BGR opposes shorter wait time for some New Orleans inspector general candidates

By Greg LaRose

Source: WDSU

December 21, 2020

The New Orleans City Council will soon consider easing some of the restrictions for applicants interested in becoming the city’s next inspector general. The Ethics Review Board, which oversees the independent IG’s office, seeks the changes to open their national search to more candidates.

A local watchdog organization likes that objective but has concerns with putting municipal employees and elected city officials who want the job on a faster track.

The Bureau of Governmental Research issued a report Monday that includes recommendations for how a replacement is found for Derry Harper, who resigned Oct. 31. Critics had knocked Harper’s lack of productivity in his two-and-a-half years in the IG’s post. His departure came a day before the Ethics Review Board was set to discuss his future.

There’s currently a four-year wait period for any former or current state or local government employee or elected official who wants to apply to become inspector general. The restriction is meant to discourage applicants who could face a conflict of interest or those who would exploit the IG’s work for political advantage.

The Ethics Review Board wants to shorten that wait time to two years, but BGR thinks that’s a bad idea for city employees and officials.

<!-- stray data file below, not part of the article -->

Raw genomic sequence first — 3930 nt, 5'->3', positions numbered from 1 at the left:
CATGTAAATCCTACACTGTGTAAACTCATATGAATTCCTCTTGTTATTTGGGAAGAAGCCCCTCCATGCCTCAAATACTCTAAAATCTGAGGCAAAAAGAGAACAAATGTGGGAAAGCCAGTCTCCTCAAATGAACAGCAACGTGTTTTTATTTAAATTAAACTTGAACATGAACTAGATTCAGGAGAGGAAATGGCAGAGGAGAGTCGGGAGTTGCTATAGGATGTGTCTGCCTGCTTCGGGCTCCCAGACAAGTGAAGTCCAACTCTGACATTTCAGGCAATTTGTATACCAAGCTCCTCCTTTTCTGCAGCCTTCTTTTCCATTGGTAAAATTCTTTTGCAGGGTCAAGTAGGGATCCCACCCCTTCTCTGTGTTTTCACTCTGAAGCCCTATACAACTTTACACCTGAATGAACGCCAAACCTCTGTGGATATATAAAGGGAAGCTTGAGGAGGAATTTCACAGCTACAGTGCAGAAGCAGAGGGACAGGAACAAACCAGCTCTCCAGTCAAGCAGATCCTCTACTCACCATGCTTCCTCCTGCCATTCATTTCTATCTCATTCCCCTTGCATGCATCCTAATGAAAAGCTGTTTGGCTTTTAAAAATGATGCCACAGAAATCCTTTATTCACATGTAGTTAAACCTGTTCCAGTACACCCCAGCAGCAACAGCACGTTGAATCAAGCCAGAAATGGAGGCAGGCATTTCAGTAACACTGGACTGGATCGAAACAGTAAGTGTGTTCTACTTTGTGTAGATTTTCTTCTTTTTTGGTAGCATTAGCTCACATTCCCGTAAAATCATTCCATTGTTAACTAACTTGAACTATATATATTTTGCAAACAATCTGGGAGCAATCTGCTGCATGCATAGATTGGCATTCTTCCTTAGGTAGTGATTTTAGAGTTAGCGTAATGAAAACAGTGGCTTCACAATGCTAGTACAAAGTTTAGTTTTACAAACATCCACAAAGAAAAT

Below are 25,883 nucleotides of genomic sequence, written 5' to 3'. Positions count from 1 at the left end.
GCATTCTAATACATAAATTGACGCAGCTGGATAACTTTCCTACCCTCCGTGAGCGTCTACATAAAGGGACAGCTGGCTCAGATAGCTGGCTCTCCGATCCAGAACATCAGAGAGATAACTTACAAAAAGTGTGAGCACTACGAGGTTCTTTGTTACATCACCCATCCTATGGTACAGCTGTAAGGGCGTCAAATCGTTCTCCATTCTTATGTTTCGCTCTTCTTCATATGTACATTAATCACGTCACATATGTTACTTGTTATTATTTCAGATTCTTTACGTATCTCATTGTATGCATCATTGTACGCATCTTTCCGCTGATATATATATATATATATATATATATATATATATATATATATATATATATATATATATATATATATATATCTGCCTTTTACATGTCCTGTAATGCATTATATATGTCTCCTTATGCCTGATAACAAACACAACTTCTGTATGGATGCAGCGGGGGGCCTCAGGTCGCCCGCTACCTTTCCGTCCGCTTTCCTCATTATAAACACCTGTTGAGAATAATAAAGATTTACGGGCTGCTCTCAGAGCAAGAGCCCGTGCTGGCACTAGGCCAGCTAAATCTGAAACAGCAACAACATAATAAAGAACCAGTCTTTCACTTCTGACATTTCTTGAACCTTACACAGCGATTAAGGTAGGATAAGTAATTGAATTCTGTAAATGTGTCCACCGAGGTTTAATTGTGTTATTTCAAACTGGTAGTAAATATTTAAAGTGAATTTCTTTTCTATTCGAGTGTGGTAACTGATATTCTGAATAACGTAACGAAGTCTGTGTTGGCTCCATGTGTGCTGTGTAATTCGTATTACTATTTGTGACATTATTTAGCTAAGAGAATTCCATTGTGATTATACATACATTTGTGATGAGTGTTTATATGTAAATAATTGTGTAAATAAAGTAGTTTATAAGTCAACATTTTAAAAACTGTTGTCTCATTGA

“A two-year waiting period may be sufficient for officials or employees of the State or its political subdi­visions because their work or service likely does not di­rectly involve City government or city funds,” BGR’s report said. “However, a two-year waiting period for employees and officials of the city and city-funded governmental entities would in­crease the risk of conflicts of interest that could harm the OIG’s independence.”

The four-year period also applies to employees of other inspectors general agencies in Louisiana with at least two years of experience. The Ethics Review Board wants to do away with that restriction entirely, and BGR supports that move.

The BGR report also calls for a clearly defined public role in the search process for the next inspector general, noting the Ethics Review Board currently lacks one. When Harper was hired in 2017, interviews of semifinalists were held in closed sessions. Public comments were accepted just ahead of the board’s final vote.

“The board also should interview and evaluate candidates during open meetings, unless there is a valid reason to move into a closed executive session” to comply with state law, BGR added in its report.

Another gap the BGR report highlighted was the absence of a process for employees of the Office of Inspector General to file workplace complaints. Late in Harper’s tenure, OIG employees approached the Ethics Review Board in confidence to air concerns about his leadership and absenteeism.

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